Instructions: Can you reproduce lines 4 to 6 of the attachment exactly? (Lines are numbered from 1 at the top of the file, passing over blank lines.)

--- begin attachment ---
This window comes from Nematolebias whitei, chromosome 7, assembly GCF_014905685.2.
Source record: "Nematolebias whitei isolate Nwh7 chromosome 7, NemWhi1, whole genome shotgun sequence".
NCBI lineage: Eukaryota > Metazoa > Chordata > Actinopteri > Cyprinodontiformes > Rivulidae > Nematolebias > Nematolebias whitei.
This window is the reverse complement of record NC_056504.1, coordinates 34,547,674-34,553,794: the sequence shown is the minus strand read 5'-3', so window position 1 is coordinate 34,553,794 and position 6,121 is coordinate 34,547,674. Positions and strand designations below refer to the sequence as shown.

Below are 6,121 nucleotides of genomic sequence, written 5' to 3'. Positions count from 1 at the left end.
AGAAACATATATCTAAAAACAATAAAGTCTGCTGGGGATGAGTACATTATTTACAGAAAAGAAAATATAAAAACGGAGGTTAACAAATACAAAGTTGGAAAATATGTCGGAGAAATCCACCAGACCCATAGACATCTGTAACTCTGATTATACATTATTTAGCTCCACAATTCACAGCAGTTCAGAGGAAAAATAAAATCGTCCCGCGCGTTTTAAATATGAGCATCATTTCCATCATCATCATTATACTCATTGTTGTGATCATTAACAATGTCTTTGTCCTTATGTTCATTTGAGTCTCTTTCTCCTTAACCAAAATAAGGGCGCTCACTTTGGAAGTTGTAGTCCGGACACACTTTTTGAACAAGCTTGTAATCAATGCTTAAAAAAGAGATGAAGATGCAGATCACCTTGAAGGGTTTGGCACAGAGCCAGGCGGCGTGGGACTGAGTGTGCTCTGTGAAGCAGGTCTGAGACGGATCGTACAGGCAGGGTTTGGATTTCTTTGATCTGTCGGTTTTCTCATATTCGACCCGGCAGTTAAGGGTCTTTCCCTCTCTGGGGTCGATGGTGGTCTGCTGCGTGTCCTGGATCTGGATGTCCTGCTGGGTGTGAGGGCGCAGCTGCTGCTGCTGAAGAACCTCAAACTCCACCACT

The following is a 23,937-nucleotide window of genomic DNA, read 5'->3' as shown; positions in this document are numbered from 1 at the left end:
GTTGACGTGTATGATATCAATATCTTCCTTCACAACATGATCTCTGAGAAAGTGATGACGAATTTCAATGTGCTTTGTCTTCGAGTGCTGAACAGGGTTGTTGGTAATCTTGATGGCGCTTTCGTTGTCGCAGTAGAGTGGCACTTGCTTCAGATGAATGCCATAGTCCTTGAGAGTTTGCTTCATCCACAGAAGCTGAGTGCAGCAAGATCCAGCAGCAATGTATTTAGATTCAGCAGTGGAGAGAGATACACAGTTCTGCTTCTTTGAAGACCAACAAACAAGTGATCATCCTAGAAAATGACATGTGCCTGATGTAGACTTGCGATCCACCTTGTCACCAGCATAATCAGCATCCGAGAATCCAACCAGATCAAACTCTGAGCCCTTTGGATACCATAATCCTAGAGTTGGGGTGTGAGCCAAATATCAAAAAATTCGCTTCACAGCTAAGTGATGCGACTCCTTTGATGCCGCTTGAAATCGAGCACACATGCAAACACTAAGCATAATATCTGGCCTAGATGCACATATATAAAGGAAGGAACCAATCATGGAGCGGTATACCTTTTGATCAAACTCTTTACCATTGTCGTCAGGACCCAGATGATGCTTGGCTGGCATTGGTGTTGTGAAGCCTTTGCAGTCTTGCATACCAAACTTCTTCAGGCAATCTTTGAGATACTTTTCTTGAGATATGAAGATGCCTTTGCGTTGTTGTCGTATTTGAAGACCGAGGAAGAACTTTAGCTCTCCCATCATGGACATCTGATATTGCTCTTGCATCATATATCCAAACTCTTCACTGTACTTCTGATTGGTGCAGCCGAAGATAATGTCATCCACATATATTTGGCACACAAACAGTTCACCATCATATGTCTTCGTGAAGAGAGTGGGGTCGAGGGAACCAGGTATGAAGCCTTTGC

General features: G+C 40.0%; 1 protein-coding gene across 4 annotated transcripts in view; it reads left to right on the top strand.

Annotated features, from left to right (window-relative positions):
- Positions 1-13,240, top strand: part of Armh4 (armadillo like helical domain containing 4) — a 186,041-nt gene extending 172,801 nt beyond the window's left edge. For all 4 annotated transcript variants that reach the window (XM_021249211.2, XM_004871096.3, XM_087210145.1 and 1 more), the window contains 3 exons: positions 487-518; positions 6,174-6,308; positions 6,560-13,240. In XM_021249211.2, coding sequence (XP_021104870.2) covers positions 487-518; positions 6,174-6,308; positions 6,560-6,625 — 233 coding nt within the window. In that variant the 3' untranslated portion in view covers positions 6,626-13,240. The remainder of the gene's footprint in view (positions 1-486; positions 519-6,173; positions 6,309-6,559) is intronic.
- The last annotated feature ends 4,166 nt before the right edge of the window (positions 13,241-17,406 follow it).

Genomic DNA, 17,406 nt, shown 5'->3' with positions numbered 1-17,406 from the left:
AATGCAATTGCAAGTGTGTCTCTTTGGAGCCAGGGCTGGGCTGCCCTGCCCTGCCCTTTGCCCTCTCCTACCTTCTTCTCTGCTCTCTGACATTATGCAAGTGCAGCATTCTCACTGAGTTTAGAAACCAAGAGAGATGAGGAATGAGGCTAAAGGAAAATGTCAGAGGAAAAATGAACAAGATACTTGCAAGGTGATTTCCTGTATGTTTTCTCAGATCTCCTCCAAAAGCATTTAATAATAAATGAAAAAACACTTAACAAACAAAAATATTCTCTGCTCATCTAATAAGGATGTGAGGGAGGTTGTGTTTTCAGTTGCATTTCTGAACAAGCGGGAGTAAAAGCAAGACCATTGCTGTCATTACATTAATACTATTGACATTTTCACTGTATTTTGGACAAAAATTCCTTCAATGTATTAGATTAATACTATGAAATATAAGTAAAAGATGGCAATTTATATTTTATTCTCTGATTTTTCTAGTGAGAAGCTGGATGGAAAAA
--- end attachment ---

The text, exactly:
This window is the reverse complement of record NC_056504.1, coordinates 34,547,674-34,553,794: the sequence shown is the minus strand read 5'-3', so window position 1 is coordinate 34,553,794 and position 6,121 is coordinate 34,547,674. Positions and strand designations below refer to the sequence as shown.

Below are 6,121 nucleotides of genomic sequence, written 5' to 3'. Positions count from 1 at the left end.
AGAAACATATATCTAAAAACAATAAAGTCTGCTGGGGATGAGTACATTATTTACAGAAAAGAAAATATAAAAACGGAGGTTAACAAATACAAAGTTGGAAAATATGTCGGAGAAATCCACCAGACCCATAGACATCTGTAACTCTGATTATACATTATTTAGCTCCACAATTCACAGCAGTTCAGAGGAAAAATAAAATCGTCCCGCGCGTTTTAAATATGAGCATCATTTCCATCATCATCATTATACTCATTGTTGTGATCATTAACAATGTCTTTGTCCTTATGTTCATTTGAGTCTCTTTCTCCTTAACCAAAATAAGGGCGCTCACTTTGGAAGTTGTAGTCCGGACACACTTTTTGAACAAGCTTGTAATCAATGCTTAAAAAAGAGATGAAGATGCAGATCACCTTGAAGGGTTTGGCACAGAGCCAGGCGGCGTGGGACTGAGTGTGCTCTGTGAAGCAGGTCTGAGACGGATCGTACAGGCAGGGTTTGGATTTCTTTGATCTGTCGGTTTTCTCATATTCGACCCGGCAGTTAAGGGTCTTTCCCTCTCTGGGGTCGATGGTGGTCTGCTGCGTGTCCTGGATCTGGATGTCCTGCTGGGTGTGAGGGCGCAGCTGCTGCTGCTGAAGAACCTCAAACTCCACCACT